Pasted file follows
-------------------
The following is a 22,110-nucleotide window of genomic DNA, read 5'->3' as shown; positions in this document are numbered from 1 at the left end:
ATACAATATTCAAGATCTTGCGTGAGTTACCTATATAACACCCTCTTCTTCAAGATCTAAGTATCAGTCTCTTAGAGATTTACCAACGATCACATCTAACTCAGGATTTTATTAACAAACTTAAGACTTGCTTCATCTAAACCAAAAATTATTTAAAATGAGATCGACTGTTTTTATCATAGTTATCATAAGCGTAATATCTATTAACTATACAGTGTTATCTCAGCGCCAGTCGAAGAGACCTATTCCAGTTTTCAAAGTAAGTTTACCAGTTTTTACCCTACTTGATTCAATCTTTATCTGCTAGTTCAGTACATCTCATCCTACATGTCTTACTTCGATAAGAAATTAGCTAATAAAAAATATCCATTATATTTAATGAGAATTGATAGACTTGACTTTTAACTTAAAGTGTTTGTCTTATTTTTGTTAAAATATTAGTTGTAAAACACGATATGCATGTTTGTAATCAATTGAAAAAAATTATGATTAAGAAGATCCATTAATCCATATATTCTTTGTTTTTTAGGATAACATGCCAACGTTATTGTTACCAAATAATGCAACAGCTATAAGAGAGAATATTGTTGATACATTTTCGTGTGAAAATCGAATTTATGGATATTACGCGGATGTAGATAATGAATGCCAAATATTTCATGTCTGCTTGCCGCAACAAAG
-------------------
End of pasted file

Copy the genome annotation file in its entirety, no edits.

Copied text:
The following is a 22,110-nucleotide window of genomic DNA, read 5'->3' as shown; positions in this document are numbered from 1 at the left end:
ATACAATATTCAAGATCTTGCGTGAGTTACCTATATAACACCCTCTTCTTCAAGATCTAAGTATCAGTCTCTTAGAGATTTACCAACGATCACATCTAACTCAGGATTTTATTAACAAACTTAAGACTTGCTTCATCTAAACCAAAAATTATTTAAAATGAGATCGACTGTTTTTATCATAGTTATCATAAGCGTAATATCTATTAACTATACAGTGTTATCTCAGCGCCAGTCGAAGAGACCTATTCCAGTTTTCAAAGTAAGTTTACCAGTTTTTACCCTACTTGATTCAATCTTTATCTGCTAGTTCAGTACATCTCATCCTACATGTCTTACTTCGATAAGAAATTAGCTAATAAAAAATATCCATTATATTTAATGAGAATTGATAGACTTGACTTTTAACTTAAAGTGTTTGTCTTATTTTTGTTAAAATATTAGTTGTAAAACACGATATGCATGTTTGTAATCAATTGAAAAAAATTATGATTAAGAAGATCCATTAATCCATATATTCTTTGTTTTTTAGGATAACATGCCAACGTTATTGTTACCAAATAATGCAACAGCTATAAGAGAGAATATTGTTGATACATTTTCGTGTGAAAATCGAATTTATGGATATTACGCGGATGTAGATAATGAATGCCAAATATTTCATGTCTGCTTGCCGCAACAAAG